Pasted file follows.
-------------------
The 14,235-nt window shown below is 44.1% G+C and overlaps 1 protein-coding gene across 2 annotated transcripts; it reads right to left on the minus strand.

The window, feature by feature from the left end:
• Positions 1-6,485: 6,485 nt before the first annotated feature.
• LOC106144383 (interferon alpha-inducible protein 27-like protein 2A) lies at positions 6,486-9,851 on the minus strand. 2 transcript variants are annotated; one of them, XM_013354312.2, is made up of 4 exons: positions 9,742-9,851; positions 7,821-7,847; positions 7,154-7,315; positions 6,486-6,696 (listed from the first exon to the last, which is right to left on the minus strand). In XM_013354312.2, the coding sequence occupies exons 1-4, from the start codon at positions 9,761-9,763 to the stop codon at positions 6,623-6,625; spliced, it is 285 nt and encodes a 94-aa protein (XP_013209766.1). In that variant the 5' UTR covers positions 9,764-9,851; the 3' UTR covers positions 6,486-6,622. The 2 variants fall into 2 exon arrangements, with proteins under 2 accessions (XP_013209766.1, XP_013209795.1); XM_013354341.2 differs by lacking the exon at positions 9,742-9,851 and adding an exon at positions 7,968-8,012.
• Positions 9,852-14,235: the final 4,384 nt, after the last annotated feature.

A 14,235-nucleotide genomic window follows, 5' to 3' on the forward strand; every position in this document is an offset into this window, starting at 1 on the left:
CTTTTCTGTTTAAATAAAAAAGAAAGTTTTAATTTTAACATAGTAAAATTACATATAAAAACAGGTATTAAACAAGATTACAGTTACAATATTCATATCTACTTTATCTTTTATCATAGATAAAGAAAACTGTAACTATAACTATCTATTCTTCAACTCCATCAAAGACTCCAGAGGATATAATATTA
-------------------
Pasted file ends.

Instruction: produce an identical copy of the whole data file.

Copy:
The 14,235-nt window shown below is 44.1% G+C and overlaps 1 protein-coding gene across 2 annotated transcripts; it reads right to left on the minus strand.

The window, feature by feature from the left end:
• Positions 1-6,485: 6,485 nt before the first annotated feature.
• LOC106144383 (interferon alpha-inducible protein 27-like protein 2A) lies at positions 6,486-9,851 on the minus strand. 2 transcript variants are annotated; one of them, XM_013354312.2, is made up of 4 exons: positions 9,742-9,851; positions 7,821-7,847; positions 7,154-7,315; positions 6,486-6,696 (listed from the first exon to the last, which is right to left on the minus strand). In XM_013354312.2, the coding sequence occupies exons 1-4, from the start codon at positions 9,761-9,763 to the stop codon at positions 6,623-6,625; spliced, it is 285 nt and encodes a 94-aa protein (XP_013209766.1). In that variant the 5' UTR covers positions 9,764-9,851; the 3' UTR covers positions 6,486-6,622. The 2 variants fall into 2 exon arrangements, with proteins under 2 accessions (XP_013209766.1, XP_013209795.1); XM_013354341.2 differs by lacking the exon at positions 9,742-9,851 and adding an exon at positions 7,968-8,012.
• Positions 9,852-14,235: the final 4,384 nt, after the last annotated feature.

A 14,235-nucleotide genomic window follows, 5' to 3' on the forward strand; every position in this document is an offset into this window, starting at 1 on the left:
CTTTTCTGTTTAAATAAAAAAGAAAGTTTTAATTTTAACATAGTAAAATTACATATAAAAACAGGTATTAAACAAGATTACAGTTACAATATTCATATCTACTTTATCTTTTATCATAGATAAAGAAAACTGTAACTATAACTATCTATTCTTCAACTCCATCAAAGACTCCAGAGGATATAATATTA